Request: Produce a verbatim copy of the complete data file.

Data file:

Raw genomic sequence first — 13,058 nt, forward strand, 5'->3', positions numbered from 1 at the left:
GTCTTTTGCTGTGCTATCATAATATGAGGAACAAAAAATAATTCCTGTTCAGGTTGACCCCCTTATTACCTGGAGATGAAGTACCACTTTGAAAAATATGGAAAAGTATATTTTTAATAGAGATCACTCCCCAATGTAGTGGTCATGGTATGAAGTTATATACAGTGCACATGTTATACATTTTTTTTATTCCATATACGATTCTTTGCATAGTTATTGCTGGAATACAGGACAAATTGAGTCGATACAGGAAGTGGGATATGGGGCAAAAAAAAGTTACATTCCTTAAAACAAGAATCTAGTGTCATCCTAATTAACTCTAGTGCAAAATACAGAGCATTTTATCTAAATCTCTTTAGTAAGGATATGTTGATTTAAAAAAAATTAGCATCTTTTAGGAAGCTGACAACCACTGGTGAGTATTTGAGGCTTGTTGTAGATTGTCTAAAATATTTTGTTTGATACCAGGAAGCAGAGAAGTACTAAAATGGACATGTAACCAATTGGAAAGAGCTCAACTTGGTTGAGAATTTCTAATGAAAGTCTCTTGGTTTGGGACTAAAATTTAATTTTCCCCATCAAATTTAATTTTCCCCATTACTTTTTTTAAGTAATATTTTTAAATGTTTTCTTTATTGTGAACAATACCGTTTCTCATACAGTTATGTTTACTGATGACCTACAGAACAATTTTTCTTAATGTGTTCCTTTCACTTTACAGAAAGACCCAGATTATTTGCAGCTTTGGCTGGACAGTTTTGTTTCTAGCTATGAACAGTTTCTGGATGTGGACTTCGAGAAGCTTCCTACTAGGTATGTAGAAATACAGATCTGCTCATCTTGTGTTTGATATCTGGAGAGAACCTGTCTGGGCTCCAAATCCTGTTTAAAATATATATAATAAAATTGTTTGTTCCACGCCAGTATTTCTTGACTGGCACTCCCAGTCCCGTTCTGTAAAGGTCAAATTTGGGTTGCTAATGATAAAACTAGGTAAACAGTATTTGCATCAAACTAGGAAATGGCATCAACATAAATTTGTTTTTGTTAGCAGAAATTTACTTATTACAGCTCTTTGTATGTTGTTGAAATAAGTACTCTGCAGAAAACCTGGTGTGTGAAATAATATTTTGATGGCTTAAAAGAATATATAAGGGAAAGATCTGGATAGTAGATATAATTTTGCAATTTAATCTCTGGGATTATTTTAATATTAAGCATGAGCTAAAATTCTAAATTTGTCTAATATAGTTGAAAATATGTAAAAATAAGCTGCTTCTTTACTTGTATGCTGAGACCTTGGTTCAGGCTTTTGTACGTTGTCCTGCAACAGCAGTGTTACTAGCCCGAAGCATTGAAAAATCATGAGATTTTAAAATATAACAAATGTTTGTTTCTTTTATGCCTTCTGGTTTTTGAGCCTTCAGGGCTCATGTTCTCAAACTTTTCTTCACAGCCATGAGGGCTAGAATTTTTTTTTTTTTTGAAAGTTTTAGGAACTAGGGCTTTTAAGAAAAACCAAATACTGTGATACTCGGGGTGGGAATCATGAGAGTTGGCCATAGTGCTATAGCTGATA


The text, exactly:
Raw genomic sequence first — 13,058 nt, forward strand, 5'->3', positions numbered from 1 at the left:
GTCTTTTGCTGTGCTATCATAATATGAGGAACAAAAAATAATTCCTGTTCAGGTTGACCCCCTTATTACCTGGAGATGAAGTACCACTTTGAAAAATATGGAAAAGTATATTTTTAATAGAGATCACTCCCCAATGTAGTGGTCATGGTATGAAGTTATATACAGTGCACATGTTATACATTTTTTTTATTCCATATACGATTCTTTGCATAGTTATTGCTGGAATACAGGACAAATTGAGTCGATACAGGAAGTGGGATATGGGGCAAAAAAAAGTTACATTCCTTAAAACAAGAATCTAGTGTCATCCTAATTAACTCTAGTGCAAAATACAGAGCATTTTATCTAAATCTCTTTAGTAAGGATATGTTGATTTAAAAAAAATTAGCATCTTTTAGGAAGCTGACAACCACTGGTGAGTATTTGAGGCTTGTTGTAGATTGTCTAAAATATTTTGTTTGATACCAGGAAGCAGAGAAGTACTAAAATGGACATGTAACCAATTGGAAAGAGCTCAACTTGGTTGAGAATTTCTAATGAAAGTCTCTTGGTTTGGGACTAAAATTTAATTTTCCCCATCAAATTTAATTTTCCCCATTACTTTTTTTAAGTAATATTTTTAAATGTTTTCTTTATTGTGAACAATACCGTTTCTCATACAGTTATGTTTACTGATGACCTACAGAACAATTTTTCTTAATGTGTTCCTTTCACTTTACAGAAAGACCCAGATTATTTGCAGCTTTGGCTGGACAGTTTTGTTTCTAGCTATGAACAGTTTCTGGATGTGGACTTCGAGAAGCTTCCTACTAGGTATGTAGAAATACAGATCTGCTCATCTTGTGTTTGATATCTGGAGAGAACCTGTCTGGGCTCCAAATCCTGTTTAAAATATATATAATAAAATTGTTTGTTCCACGCCAGTATTTCTTGACTGGCACTCCCAGTCCCGTTCTGTAAAGGTCAAATTTGGGTTGCTAATGATAAAACTAGGTAAACAGTATTTGCATCAAACTAGGAAATGGCATCAACATAAATTTGTTTTTGTTAGCAGAAATTTACTTATTACAGCTCTTTGTATGTTGTTGAAATAAGTACTCTGCAGAAAACCTGGTGTGTGAAATAATATTTTGATGGCTTAAAAGAATATATAAGGGAAAGATCTGGATAGTAGATATAATTTTGCAATTTAATCTCTGGGATTATTTTAATATTAAGCATGAGCTAAAATTCTAAATTTGTCTAATATAGTTGAAAATATGTAAAAATAAGCTGCTTCTTTACTTGTATGCTGAGACCTTGGTTCAGGCTTTTGTACGTTGTCCTGCAACAGCAGTGTTACTAGCCCGAAGCATTGAAAAATCATGAGATTTTAAAATATAACAAATGTTTGTTTCTTTTATGCCTTCTGGTTTTTGAGCCTTCAGGGCTCATGTTCTCAAACTTTTCTTCACAGCCATGAGGGCTAGAATTTTTTTTTTTTTTGAAAGTTTTAGGAACTAGGGCTTTTAAGAAAAACCAAATACTGTGATACTCGGGGTGGGAATCATGAGAGTTGGCCATAGTGCTATAGCTGATA